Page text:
The Week After: Post-Election Series Introduction

The election is over. Now what? In this series, I will use Romans 12 to frame reflections of this presidential campaign and hopefully encourage us to live faithfully as we return to the “ordinary time” of the American political calendar. Editor’s note: For previous statistical analysis and nonpartisan political reflection from Josh’s expertise, see this link.

We have been bombarded with an endless barrage of scandals, punditry, and “hot takes” on every twist and turn in this election season. There continues to be a cacophony of election post-mortems, widely divergent responses to the outcome, and countless calls to action. Amidst the seemingly unrelenting maelstrom, how can we (re)orient our hearts and mind to the joy and hope of the Gospel?

I believe that Romans 12 is one place we can turn. The book of Romans is, as John Stott emphatically describes, a “manifesto of freedom through Jesus Christ [and] the fullest, plainest and grandest statement of the gospel in the New Testament.” Romans 12 is a turning point of the epistle as the apostle Paul transitions from theological discourse to actionable imperatives. As it has been treasured by Christians across many generations, so it remains relevant to us in today’s political climate.

I appeal to you therefore, brothers and sisters, by the mercies of God, to present your bodies as a living sacrifice, holy and acceptable to God, which is your spiritual worship.  Romans 12:1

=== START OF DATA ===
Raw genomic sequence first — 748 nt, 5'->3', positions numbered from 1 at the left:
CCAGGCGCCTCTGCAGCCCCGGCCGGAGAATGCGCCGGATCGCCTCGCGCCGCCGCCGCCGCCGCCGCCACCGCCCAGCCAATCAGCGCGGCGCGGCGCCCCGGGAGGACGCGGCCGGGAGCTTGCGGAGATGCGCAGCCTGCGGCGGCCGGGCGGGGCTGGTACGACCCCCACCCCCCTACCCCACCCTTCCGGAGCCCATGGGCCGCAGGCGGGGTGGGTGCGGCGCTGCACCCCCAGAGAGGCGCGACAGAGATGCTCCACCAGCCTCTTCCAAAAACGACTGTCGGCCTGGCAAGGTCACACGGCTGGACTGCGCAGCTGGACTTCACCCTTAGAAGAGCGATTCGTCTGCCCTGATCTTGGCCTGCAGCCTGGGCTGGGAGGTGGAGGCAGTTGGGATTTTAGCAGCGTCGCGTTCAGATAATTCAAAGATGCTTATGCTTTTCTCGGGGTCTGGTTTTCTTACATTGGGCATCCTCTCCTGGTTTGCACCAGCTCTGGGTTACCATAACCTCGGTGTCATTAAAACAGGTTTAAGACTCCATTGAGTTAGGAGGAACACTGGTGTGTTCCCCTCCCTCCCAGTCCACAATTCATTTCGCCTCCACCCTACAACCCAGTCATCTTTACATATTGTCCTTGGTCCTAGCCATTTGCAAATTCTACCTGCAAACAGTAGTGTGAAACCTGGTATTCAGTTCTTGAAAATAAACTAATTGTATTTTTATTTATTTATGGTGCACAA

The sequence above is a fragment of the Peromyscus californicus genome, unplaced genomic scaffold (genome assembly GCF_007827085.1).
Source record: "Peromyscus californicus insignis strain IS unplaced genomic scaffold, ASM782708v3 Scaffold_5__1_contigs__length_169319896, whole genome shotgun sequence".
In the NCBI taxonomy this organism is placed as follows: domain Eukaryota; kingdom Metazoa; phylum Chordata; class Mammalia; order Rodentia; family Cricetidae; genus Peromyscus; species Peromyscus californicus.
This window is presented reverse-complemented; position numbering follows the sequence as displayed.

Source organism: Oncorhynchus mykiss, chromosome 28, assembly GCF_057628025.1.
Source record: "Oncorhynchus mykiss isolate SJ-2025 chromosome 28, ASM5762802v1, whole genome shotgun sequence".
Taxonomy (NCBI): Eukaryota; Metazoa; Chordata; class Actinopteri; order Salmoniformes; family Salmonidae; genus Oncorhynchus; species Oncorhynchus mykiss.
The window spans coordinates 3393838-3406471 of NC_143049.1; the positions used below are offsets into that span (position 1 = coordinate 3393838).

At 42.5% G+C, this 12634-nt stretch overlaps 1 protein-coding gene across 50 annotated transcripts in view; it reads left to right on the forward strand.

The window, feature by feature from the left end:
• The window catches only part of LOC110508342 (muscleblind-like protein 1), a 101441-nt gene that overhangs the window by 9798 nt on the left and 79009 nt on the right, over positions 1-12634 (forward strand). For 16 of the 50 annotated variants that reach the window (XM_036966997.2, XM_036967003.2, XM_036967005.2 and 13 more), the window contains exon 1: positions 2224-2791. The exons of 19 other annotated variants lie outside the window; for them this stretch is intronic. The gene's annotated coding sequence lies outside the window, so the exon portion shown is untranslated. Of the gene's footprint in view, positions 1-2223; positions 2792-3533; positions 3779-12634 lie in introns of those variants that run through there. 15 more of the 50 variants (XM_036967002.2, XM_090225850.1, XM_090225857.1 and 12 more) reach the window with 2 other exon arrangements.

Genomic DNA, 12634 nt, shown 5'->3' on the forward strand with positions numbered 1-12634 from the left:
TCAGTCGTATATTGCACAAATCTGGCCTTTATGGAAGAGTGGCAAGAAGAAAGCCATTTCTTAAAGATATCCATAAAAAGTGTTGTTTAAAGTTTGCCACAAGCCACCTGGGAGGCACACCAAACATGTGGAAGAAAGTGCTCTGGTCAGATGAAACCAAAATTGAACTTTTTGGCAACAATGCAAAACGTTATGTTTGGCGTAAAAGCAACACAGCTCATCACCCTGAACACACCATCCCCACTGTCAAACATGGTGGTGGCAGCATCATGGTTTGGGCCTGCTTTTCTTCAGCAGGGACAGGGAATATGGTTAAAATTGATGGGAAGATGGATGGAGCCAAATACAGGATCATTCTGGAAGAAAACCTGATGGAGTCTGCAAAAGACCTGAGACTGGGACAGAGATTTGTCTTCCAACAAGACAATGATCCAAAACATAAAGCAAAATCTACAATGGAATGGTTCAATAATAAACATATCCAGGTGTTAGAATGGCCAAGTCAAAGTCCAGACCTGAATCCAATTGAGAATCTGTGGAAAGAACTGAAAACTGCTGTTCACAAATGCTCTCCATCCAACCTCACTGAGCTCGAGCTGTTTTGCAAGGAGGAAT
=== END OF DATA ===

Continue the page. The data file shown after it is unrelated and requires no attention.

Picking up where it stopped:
The outcome of the election has spurred calls to action.  Sharing a post, signing an online petition, or giving money to a civic organization is important. As Christians, we are called to more than that. We are called to dedicate all of ourselves to be living sacrifices to God. This is a costly commitment not for social media likes or adherence to social conventions, but for a merciful God whose gift of restored relationship with Him through Jesus requires a response no less than our whole lives.

Do not be conformed to this world, but be transformed by the renewal of your mind, that by testing you may discern what is the will of God, what is good and acceptable and perfect.” Romans 12:2

But what does it look like to be living sacrifices for God in the current political climate? We must first reject conformity with the norms and attitudes of our world. Instead, we should subject our political affiliations, ideologies, and visions, however good, to be transformed and renewed by God’s perfect will. In doing so, we can better discern and understand God’s will for each of us in our specific situations and contexts.

The end of this election should not signal the Christian’s hibernation into political disengagement or apathy. I hope we prayerfully seek how we can be agents of mercy; as God has been so merciful to us, how can we we commit to living sacrificially for Him? And will we seek to have our minds transformed and renewed so we can better know and pursue His good and perfect will for us?

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Joshua Wu

Joshua received his PhD in Political Science from The Ohio State University in 2015. His research examines the intersection of religion and politics, especially foreign policy, through statistical analyses of historical public opinion polls and survey experiments. In his dissertation, he examines how presidential use of religious rhetoric during foreign policy crises affects foreign policy public opinion. He currently works at a market research firm in Rochester, NY where his wife is a pediatric resident at the Golisano Children's Hospital. They welcomed baby Evelina at the end of 2015 and attend Grace Road Church. Joshua is originally from Taiwan and has also lived in Singapore, Boston, Philadelphia, New Jersey, and London. His research website is

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